Eliminating O&R should save money, officials say
BY ROBERT KNIGHT
ROCKLAND COUNTY TIMES
Orangetown is proceeding with buying its own street lights at a potential savings of nearly $350,000 annually over what the town now pays Orange & Rockland Utilities for that same service.
An update on the plan was given to the Town Board Tuesday evening by Jesse Scott, municipal program manager for the New York Power Authority.
NYPA first contracted with Clarkstown to perform the same service, and is currently converting the City of White Plains. His office is in White Plains, Scott said, from which he and his staff will coordinate a similar conversions from private to public street lighting in municipalities throughout the lower Hudson River Valley.
Scott described NYPA as America’s largest state public power organization that is able to generate the cheapest renewable electricity in the nation. It maintains 16 generating facilities and over 1,400 circuit miles of transmission lines. He said the agency is the national leader in promoting energy efficiency and the use of renewable and clean energy technologies.
Serving private business and non-profit organizations as well as local governments, Scott said NYPA’s low-cost power “helps support hundreds of thousands of jobs statewide while reducing public-sector costs.”
In the case of Orangetown, he said by having the town buy all existing street lights from O&R, and then converting them into lower wattage and cost fixtures, the town will save about $342,975 in actual costs yearly over the current bill they receive from Orange & Rockland.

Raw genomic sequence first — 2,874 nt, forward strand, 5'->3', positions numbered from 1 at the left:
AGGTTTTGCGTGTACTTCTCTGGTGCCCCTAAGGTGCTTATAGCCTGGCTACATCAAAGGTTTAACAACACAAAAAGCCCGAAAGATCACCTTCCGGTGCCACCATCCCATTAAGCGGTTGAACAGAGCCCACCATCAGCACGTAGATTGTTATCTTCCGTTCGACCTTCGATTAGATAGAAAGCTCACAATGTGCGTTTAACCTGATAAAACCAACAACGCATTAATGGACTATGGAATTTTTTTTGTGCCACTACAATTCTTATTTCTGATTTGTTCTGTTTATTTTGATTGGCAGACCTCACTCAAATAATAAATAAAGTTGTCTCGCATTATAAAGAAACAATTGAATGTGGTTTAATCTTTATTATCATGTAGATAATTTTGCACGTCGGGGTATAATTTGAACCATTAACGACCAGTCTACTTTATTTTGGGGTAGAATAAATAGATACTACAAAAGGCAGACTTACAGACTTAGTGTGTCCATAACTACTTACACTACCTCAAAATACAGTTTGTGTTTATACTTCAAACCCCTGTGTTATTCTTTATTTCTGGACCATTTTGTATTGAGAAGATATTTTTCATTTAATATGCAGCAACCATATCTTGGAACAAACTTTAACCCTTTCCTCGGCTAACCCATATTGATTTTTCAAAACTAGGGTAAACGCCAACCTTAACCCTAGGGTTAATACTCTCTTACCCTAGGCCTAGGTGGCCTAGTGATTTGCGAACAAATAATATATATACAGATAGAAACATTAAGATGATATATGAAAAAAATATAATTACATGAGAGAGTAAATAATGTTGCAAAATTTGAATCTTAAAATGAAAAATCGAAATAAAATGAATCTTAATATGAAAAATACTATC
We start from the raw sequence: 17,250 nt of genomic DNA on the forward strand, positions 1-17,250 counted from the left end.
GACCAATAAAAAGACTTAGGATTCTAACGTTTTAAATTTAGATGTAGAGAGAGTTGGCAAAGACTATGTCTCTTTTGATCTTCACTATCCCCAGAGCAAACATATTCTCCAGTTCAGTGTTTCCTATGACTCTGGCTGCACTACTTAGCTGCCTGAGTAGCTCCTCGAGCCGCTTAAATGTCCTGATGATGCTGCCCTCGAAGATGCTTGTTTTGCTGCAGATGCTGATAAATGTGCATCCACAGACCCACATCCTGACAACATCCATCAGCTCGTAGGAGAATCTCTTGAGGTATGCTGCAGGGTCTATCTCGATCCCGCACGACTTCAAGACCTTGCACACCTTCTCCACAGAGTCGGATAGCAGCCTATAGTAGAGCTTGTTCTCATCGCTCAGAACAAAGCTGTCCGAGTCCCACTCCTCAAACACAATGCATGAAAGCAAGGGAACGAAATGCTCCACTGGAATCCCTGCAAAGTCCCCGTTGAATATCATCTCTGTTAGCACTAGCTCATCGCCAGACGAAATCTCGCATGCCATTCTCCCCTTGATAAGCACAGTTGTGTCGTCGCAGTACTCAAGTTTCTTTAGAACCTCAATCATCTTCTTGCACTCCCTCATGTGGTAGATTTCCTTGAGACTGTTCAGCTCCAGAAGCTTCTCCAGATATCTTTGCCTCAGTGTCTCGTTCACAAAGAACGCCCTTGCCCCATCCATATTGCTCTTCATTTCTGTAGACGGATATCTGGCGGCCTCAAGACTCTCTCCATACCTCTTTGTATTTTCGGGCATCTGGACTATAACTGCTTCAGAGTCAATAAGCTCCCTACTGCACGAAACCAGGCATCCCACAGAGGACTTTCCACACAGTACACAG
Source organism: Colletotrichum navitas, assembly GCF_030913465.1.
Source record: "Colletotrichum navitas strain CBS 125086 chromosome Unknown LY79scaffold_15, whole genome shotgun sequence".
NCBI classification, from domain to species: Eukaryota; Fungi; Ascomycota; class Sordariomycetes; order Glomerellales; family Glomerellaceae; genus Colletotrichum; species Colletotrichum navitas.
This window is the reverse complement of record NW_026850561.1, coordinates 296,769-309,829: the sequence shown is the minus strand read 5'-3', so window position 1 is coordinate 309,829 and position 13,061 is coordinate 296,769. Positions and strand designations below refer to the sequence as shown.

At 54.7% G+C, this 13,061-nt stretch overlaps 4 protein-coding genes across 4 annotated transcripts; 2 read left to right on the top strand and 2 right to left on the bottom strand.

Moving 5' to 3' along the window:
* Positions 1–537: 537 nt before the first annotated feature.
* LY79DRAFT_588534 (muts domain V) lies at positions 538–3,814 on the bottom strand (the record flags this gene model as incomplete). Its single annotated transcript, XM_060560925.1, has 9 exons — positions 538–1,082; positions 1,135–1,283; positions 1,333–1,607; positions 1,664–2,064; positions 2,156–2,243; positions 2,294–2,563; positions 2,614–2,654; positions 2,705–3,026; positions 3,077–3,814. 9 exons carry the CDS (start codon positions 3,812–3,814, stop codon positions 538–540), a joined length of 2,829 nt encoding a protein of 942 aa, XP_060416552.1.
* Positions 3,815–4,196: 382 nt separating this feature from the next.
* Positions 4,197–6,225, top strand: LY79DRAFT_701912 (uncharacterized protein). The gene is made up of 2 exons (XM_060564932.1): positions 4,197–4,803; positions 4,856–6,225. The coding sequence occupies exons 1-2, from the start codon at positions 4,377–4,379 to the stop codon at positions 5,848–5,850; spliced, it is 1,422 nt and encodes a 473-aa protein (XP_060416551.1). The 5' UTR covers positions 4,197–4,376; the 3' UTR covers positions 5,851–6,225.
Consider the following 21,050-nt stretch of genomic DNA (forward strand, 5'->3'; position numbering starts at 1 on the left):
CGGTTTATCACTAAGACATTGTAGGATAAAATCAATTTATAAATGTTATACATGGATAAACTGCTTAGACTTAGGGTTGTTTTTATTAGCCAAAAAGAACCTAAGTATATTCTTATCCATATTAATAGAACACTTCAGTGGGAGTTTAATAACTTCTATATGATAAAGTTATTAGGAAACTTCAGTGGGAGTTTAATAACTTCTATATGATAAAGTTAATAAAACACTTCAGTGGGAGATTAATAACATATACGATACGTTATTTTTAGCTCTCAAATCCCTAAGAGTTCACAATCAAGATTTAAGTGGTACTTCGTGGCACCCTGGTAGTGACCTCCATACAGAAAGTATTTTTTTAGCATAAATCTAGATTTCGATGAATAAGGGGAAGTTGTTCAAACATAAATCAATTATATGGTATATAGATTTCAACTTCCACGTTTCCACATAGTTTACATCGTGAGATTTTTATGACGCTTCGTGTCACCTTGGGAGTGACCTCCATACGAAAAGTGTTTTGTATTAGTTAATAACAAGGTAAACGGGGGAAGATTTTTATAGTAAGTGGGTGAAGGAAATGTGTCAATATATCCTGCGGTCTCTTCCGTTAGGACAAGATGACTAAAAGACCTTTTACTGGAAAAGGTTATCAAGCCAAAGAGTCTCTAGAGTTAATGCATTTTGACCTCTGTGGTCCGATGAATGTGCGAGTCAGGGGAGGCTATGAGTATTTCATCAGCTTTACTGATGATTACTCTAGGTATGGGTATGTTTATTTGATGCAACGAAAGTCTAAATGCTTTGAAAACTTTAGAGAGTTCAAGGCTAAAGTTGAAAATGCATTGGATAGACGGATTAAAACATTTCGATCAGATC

The estimated total cost to Orangetown for the conversion is $1,894,094, Scott said, which will be amortized over 6.71 years. After the cost is paid for, the town will save even more money annually, and will have total control over its own street lighting, being able to adjust brightness at each of 2,260 utility poles throughout the township.
Supervisor Stewart said, “town purchase of streetlights from O&R and conversion to long lasting LED fixtures saves us money in two ways: it dramatically decreases O&R’s charge for delivery of electricity, and it decreases the amount of electricity we use. Good for our budget, good for the environment, and good for our quality of life and public safety.”
The new “cobra head” light fixtures will have high efficiency LED bulbs, the number of which, and their brightness, direction and screening can be individually controlled at each pole.
For their fee to Orangetown, Scott said NYPA would conduct a pole-by-pole survey, design the new system, provide construction management, handle all financing costs, obtain state and federal assistance to further reduce the town’s costs and provide a labor warranty.
No up-front money is required from Orangetown, with NYPA providing all financing costs, and the town just reaping the financial rewards in savings.
Scott said the project is underway and the town will actually own the streetlights on July 1. New fixtures will be ordered August 1, engineering work will be finished by Sept. 1 and the new fixtures will be delivered to the town Sept. 15.